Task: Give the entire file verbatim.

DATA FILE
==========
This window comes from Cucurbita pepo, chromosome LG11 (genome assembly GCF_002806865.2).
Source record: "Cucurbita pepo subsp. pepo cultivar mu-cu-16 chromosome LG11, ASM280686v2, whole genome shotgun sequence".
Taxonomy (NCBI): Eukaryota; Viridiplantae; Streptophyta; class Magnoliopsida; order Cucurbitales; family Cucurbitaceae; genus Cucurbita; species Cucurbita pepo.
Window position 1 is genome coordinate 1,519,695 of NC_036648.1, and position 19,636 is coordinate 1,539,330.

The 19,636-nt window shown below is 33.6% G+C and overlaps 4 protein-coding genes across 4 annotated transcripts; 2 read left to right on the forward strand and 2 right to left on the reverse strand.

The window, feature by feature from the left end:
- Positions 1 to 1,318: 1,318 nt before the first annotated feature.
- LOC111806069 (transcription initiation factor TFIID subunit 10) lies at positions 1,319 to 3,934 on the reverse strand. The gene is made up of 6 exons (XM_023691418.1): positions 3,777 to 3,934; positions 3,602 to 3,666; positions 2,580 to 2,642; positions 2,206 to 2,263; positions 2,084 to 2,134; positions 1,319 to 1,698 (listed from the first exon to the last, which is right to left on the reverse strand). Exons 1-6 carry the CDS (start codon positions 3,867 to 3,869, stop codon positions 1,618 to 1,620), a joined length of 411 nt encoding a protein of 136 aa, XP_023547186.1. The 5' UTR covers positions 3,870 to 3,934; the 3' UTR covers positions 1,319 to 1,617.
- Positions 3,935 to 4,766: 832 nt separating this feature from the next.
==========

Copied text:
This window comes from Cucurbita pepo, chromosome LG11 (genome assembly GCF_002806865.2).
Source record: "Cucurbita pepo subsp. pepo cultivar mu-cu-16 chromosome LG11, ASM280686v2, whole genome shotgun sequence".
Taxonomy (NCBI): Eukaryota; Viridiplantae; Streptophyta; class Magnoliopsida; order Cucurbitales; family Cucurbitaceae; genus Cucurbita; species Cucurbita pepo.
Window position 1 is genome coordinate 1,519,695 of NC_036648.1, and position 19,636 is coordinate 1,539,330.

The 19,636-nt window shown below is 33.6% G+C and overlaps 4 protein-coding genes across 4 annotated transcripts; 2 read left to right on the forward strand and 2 right to left on the reverse strand.

The window, feature by feature from the left end:
- Positions 1 to 1,318: 1,318 nt before the first annotated feature.
- LOC111806069 (transcription initiation factor TFIID subunit 10) lies at positions 1,319 to 3,934 on the reverse strand. The gene is made up of 6 exons (XM_023691418.1): positions 3,777 to 3,934; positions 3,602 to 3,666; positions 2,580 to 2,642; positions 2,206 to 2,263; positions 2,084 to 2,134; positions 1,319 to 1,698 (listed from the first exon to the last, which is right to left on the reverse strand). Exons 1-6 carry the CDS (start codon positions 3,867 to 3,869, stop codon positions 1,618 to 1,620), a joined length of 411 nt encoding a protein of 136 aa, XP_023547186.1. The 5' UTR covers positions 3,870 to 3,934; the 3' UTR covers positions 1,319 to 1,617.
- Positions 3,935 to 4,766: 832 nt separating this feature from the next.